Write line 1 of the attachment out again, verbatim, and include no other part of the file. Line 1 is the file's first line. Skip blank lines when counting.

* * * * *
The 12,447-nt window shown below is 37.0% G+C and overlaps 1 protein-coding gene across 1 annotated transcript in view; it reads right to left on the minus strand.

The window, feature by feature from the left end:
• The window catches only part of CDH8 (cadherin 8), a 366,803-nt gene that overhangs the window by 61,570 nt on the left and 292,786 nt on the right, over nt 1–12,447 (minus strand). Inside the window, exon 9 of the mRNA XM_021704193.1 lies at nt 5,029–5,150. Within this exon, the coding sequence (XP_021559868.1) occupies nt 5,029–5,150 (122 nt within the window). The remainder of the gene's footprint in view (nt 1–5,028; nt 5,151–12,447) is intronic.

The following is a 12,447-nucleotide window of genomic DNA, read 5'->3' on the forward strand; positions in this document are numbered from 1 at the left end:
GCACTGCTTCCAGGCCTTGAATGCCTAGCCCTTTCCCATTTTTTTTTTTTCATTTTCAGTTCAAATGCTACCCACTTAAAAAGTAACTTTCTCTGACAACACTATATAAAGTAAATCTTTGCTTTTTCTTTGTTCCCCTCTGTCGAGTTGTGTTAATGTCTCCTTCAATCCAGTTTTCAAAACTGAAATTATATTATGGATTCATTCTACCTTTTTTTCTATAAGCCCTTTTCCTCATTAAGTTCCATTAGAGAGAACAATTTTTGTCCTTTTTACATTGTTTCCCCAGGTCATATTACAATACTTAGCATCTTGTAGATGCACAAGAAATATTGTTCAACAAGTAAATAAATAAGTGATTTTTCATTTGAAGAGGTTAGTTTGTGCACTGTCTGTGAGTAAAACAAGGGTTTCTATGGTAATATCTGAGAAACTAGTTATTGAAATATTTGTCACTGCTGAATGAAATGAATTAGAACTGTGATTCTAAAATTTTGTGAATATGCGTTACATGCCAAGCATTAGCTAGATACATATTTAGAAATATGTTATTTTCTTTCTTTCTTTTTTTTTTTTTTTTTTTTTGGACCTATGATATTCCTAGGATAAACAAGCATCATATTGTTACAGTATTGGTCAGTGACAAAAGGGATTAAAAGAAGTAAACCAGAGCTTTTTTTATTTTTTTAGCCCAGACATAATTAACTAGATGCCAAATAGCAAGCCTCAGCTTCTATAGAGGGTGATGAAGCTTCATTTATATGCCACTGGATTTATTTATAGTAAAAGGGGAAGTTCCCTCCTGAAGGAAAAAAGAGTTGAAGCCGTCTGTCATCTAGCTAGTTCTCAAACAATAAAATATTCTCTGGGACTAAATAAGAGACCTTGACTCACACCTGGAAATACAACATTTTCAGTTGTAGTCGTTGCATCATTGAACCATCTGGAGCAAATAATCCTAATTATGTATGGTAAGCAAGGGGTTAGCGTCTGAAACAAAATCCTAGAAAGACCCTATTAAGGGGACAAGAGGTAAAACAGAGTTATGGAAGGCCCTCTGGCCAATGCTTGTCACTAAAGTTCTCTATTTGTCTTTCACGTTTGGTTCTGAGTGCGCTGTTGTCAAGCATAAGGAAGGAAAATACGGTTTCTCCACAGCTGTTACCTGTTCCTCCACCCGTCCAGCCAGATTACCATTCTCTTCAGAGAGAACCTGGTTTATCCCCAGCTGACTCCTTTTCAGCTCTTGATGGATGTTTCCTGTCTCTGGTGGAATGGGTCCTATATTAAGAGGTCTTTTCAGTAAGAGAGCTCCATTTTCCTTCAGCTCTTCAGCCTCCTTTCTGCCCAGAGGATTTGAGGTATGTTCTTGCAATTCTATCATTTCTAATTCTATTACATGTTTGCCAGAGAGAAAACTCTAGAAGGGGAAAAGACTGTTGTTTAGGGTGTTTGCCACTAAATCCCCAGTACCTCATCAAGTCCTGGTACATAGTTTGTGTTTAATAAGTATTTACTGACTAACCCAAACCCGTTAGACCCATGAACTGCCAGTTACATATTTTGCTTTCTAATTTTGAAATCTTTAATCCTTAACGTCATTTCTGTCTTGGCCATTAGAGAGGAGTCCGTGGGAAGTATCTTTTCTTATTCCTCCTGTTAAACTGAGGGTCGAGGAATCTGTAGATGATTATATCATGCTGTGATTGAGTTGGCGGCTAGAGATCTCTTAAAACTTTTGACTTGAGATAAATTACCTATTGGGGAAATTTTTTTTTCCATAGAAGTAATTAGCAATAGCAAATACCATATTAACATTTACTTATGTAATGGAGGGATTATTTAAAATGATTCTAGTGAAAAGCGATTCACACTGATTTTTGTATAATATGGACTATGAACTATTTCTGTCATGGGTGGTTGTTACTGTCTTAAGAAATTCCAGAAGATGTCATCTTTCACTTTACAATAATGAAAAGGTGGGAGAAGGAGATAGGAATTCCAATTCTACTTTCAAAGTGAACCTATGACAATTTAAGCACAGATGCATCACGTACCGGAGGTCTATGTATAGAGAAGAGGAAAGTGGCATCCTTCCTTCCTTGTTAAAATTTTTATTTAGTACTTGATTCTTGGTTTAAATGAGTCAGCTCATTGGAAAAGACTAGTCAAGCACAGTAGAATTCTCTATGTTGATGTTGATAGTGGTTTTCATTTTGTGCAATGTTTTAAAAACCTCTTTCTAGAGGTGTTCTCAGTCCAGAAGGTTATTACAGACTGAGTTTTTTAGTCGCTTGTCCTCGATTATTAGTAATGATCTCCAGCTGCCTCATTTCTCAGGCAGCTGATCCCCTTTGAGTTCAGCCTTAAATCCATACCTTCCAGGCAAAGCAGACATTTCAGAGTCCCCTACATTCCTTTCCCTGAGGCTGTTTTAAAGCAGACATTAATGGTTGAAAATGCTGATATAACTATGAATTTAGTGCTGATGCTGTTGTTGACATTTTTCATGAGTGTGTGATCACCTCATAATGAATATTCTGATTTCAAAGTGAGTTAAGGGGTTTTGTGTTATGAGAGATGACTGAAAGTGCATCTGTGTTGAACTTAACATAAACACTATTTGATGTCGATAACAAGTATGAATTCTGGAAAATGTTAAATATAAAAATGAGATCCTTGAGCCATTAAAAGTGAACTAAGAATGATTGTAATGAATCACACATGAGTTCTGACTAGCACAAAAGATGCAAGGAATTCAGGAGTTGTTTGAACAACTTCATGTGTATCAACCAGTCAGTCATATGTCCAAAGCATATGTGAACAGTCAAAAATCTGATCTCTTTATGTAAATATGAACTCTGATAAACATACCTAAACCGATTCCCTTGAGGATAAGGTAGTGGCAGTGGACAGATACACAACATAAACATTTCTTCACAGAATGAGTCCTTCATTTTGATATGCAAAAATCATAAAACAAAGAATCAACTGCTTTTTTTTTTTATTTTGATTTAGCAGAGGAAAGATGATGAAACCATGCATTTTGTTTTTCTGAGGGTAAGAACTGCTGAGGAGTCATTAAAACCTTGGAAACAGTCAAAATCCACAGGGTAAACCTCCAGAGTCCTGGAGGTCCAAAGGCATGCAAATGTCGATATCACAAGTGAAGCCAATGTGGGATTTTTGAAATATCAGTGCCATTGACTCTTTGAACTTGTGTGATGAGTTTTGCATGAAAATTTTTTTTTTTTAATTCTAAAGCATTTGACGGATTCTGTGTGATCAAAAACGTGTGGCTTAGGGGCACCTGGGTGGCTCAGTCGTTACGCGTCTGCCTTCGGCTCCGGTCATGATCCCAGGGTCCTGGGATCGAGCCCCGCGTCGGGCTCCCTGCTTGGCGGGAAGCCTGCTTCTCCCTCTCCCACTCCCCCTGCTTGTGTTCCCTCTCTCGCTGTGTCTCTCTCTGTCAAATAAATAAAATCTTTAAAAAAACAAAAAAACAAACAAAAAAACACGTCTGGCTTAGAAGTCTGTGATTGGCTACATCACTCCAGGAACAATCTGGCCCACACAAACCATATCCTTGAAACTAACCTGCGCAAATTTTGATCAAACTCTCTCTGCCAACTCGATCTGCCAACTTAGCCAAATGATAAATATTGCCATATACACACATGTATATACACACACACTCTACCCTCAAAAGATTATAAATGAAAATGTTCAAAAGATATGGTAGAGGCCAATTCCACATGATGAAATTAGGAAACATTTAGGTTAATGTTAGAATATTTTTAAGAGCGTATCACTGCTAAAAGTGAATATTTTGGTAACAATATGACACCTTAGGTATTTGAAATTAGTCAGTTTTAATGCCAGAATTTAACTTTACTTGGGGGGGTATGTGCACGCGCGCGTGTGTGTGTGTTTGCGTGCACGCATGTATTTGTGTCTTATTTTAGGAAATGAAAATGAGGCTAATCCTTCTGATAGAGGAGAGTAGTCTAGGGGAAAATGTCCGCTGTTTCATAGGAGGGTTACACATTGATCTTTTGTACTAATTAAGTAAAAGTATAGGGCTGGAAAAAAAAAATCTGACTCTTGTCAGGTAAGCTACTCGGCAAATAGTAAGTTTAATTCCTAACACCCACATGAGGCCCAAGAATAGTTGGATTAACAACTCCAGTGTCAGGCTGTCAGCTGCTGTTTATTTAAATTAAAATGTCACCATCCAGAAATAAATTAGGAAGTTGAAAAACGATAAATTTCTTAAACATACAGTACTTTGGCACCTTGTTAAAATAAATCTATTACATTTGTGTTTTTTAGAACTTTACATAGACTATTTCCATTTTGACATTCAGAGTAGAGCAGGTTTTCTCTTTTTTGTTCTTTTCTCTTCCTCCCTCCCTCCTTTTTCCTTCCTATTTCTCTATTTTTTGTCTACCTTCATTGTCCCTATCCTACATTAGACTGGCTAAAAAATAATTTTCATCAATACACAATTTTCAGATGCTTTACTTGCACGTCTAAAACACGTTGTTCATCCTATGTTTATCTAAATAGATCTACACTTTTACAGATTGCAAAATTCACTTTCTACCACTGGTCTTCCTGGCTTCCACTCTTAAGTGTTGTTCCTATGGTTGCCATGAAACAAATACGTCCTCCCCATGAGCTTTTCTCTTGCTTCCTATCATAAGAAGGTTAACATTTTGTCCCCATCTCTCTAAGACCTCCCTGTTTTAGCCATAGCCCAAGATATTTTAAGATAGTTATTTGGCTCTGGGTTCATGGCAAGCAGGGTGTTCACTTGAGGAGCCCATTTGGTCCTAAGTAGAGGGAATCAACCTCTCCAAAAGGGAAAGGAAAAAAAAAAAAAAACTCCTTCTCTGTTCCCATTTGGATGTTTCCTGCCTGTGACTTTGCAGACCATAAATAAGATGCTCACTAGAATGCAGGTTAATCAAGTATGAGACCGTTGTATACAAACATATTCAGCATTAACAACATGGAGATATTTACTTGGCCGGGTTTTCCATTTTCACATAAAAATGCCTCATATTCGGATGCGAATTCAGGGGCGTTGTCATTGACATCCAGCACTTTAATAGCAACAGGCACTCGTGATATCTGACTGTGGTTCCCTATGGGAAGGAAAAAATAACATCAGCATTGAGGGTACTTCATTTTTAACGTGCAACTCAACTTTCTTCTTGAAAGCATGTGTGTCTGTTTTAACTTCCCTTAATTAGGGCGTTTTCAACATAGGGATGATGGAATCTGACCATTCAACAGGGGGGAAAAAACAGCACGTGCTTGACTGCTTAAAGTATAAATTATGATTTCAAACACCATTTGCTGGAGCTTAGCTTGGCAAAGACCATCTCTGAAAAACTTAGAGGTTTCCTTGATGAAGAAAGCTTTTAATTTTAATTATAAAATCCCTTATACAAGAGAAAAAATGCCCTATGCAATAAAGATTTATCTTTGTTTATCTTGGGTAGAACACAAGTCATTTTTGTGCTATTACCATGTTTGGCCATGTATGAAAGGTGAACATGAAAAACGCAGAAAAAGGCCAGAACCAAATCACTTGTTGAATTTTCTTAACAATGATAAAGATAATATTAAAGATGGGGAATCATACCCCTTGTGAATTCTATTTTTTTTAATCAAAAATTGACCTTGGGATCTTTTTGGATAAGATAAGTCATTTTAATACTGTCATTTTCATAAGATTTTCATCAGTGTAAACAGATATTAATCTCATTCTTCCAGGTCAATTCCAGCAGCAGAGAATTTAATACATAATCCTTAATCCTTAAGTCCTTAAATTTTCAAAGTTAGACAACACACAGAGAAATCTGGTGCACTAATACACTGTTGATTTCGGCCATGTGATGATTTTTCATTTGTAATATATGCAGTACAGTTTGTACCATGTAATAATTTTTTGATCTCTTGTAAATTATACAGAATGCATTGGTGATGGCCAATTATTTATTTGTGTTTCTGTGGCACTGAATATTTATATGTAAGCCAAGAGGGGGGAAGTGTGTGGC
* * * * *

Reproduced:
The 12,447-nt window shown below is 37.0% G+C and overlaps 1 protein-coding gene across 1 annotated transcript in view; it reads right to left on the minus strand.